A Process of Evolution
In 1997, for the first time in 44 years, a new name appeared in North-Central football, bringing with it significant change in the "shape" of the League.
The admittance of Leitchville-Gunbower at the start of the 1997 season broadened the borders and shifted the geographic centre of the competition from Charlon to Boort.
Five years later Charlton was again the hub of the League when Leitchville-Gunbower moved out.
With the amalgamation of Birchip and Watchem-Corack there are now three clubs along the Sunraysia Highway (or the Melbourne-Mildura railway line) - St Arnaud, Donald and Birchip-Watchem.
Along the Calder Highway are Wedderburn, Charlton and Wycheproof-Nararport.
Boort is situated between the Calder and Loddon Valley Highways.
The period since World War II has seen the disbanding of Wooroonook, the amalgamation and eventual disintegration of Laen, Cope Cope and Litchfield, the amalgamation of Wycheproof and Narraport, and the transfer to North-Central, from other leagues, of Wedderburn, Boort, Wycheproof, Narraport and Leitchville-Gunbower, and the subsequent transfer of Leitchville-Gunbower to Central Murray.
Since the 'sixties apart from the ocassional discordant note, North-Central has been a model or stability and harmony.
Not that it was ever thus - far from it!
In fact, newspaper files from the 1920s and 1930s reveal a picture which varies at times from the confusing to the downright inexplicable!
A bewildering number of town and country sides seemed to appear and disappear in an equally bewildering number of Associations and Leagues.
It was Wednesday football in some competitions, Saturday in others, or a combination of both Wednesday and Saturday, with the occasional Monday holiday game thrown in for good measure. In some cases, players completed in two different leagues in the one week.
Contributing to a most uncertain and unstable state of affairs, of course, were the Great Depression and drought conditions which decimated players' ranks in this part of the country.
Among the more precise details available is the date on which the term "North-Central" came into being in a football sense.
That was at the annual meeting of the North-Western District Football Association in 1926, when delegates decided on the name change to North-Central District Football League. Member teams at the time were Birchip, Watchem, Litchfield-Carron, Donald, Cope Cope and St Arnaud.
Unconfirmed reports through the years have suggested that St Arnaud football delegate, the late Mr Arthur Walsh, had favoured the name change to bring it into line with the North-Central fire brigade competition operating at the time.
In 1929 the V.C.F.L. created a ninth District, with North-Central as its senior League. (This obviously led to the dropping of the word "district" from North-Central's league title.)
In an extraordinary move, precipitated by a desperate shortage of playes and club finances, delegates disbanded the North-Central League in 1930, and ran a "more appropriate" competition that year. Then in 1931, seemingly as if nothing out of the ordinary had happened previously, the North-Central League held an annual meeting, and resumed playing under its own name.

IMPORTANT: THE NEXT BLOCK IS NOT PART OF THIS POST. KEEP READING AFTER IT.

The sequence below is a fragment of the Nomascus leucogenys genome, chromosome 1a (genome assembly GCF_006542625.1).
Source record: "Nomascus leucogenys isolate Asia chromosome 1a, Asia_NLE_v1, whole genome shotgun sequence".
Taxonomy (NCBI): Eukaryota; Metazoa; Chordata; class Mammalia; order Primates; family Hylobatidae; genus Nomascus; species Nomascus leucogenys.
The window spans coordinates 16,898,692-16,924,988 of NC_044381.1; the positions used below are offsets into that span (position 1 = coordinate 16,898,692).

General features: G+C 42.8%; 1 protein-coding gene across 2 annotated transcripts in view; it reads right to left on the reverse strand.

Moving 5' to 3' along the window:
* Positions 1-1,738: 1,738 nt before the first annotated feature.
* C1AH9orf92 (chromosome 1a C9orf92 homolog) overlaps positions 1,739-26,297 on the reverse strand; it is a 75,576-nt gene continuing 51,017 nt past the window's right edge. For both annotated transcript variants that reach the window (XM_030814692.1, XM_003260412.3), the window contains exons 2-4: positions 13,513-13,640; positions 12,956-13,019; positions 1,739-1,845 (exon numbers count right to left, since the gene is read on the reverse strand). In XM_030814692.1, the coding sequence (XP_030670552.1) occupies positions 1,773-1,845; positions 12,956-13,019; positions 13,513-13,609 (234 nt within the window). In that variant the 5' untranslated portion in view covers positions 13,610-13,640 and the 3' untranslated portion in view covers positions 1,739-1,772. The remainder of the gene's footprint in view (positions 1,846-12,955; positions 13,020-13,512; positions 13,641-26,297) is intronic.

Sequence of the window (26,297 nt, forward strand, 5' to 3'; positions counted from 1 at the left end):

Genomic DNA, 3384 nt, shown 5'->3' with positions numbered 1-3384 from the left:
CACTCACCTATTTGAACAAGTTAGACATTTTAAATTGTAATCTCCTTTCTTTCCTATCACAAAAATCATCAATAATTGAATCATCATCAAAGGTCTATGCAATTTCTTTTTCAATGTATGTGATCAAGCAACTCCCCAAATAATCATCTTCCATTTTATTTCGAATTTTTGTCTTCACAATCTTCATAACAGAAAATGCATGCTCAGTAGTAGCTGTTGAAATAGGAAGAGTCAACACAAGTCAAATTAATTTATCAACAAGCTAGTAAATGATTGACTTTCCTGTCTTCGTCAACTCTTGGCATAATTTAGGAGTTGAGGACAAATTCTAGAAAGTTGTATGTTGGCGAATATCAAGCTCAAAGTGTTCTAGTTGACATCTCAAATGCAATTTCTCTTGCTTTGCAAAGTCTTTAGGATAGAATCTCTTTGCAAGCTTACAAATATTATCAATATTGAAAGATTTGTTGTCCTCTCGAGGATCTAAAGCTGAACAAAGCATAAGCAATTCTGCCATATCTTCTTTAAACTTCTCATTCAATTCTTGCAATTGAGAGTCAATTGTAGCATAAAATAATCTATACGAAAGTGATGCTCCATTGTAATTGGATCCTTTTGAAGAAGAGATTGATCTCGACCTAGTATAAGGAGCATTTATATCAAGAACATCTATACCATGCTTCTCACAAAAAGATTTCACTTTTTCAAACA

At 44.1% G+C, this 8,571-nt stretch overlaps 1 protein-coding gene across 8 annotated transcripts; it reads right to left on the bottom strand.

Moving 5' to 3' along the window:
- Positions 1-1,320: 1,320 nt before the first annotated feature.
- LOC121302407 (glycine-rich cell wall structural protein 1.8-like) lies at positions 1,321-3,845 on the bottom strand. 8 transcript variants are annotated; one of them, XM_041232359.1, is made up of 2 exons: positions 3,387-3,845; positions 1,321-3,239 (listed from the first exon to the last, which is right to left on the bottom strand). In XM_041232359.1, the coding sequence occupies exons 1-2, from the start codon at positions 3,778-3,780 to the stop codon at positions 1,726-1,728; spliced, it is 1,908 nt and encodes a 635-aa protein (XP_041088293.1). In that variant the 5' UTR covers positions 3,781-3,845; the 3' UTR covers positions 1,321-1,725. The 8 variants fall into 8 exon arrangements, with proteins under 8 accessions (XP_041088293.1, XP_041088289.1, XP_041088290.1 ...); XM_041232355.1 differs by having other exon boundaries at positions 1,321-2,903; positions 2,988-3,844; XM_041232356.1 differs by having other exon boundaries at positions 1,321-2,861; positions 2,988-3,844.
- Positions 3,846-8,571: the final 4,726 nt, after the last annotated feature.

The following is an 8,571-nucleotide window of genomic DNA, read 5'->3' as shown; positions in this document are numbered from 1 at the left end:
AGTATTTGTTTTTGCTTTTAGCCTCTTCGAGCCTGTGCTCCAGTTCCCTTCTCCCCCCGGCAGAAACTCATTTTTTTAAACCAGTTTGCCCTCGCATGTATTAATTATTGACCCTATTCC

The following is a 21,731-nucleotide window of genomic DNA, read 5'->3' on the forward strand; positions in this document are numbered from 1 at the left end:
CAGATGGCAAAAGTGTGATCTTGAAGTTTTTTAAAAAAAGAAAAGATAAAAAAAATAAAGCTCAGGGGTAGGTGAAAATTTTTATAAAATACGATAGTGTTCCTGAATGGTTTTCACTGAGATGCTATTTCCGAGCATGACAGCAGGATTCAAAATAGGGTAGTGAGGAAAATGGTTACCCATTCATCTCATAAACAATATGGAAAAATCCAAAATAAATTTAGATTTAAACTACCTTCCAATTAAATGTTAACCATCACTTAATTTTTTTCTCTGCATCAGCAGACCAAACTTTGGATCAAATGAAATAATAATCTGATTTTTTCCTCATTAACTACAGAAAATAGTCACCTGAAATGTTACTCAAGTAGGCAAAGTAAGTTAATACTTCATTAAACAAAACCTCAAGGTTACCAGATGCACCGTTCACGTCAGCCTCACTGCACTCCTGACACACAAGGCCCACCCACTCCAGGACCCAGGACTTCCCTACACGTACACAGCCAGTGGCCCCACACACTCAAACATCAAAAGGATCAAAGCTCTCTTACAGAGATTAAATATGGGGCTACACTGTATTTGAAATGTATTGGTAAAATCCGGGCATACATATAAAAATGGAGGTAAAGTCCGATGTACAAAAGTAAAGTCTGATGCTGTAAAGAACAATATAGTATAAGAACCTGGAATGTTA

CALENDER OF EVENTS
The following dates and details have been extracted from newspaper files -
1926 - Tuesday April 20, annual meeting of North-Western District Football Association at Mt Jeffcott Hotel, Donald. Clubs represented were Birchip, Watchem, Litchfield-Carron, Donald, Cope Cope and St Arnaud. Mr J.J. Ryan (Birchip) was elected president to succeed Cr T.M. Burton, Vice-presidents: Messrs J.J. Feeny (Cope Cope), E. Windsor (Donald) and J. Green (Watchem). Treasurer: Mr O.H. Todd (Donald). Auditors: Messrs C.J. Robinson and W.G. Pitty (Donald). Meeting resolved to advertise for a secretary at 20 pound per annum. Mr Todd secretary pro tem. Delegates considered it advisable to change orginastions name from North-Western District Association to North-Central District Football League. As usual, the question of club radii occupied a considerable time. Delegates carried a motion "that no club shall pay its players other than for travelling expenses, but each club shall have permission to have one paid coach". It was decided that, at its semi-final and final match, the league should make a charge of 1/- for cars. Admittance to matches remaining at 1/6 for men, but price for admittance for ladies was reduced to 1/-; children 6d..
1927 - Annual meeting, April 5: Dr W.J. Flanagan (Donald) succeeded Mr J.J. Ryan as president. Mr A. Carroll re-elected secretary at same salary (20 pound per annum) as previous year. Litchfield-Carron and Cope Cope drop out of competition.
1928 - Woomelang admitted at the annual meeting on April 19. Teams were Donald, St Arnaud, Watchem, Birchip and Woomelang.
1929 - Mr S. Freeland, president of Victorian Country Football League, addressed the meeting. He said that at the V.C.F.L's annual meeting in Melbourne a fortnight earlier he had expressed the opinion that the Wimmera area was too large for the Wimmera District Football League to handle, and suggested that another district be created and placed under the control of North-Central District Football League. The V.C.F.L. adopted this suggestion, and thereupon created a ninth district within its jurisdiction. The area would extend from Bealiba to Mildura, and compromise about 12 Associations, if all could be induced to affiliate. With its raising in status the N.-C.D.F.L. was now on the same level as Wimmera, Goulbourn Valley, Bendigo, Gippsland, Gippsland South, Ballarat, Western District and Ovens and Murray Leagues; and was entitled to a seat on the V.C.F.L.. Mr Arthur Walsh (St Arnaud) was elected N.-C.D.F.L. president.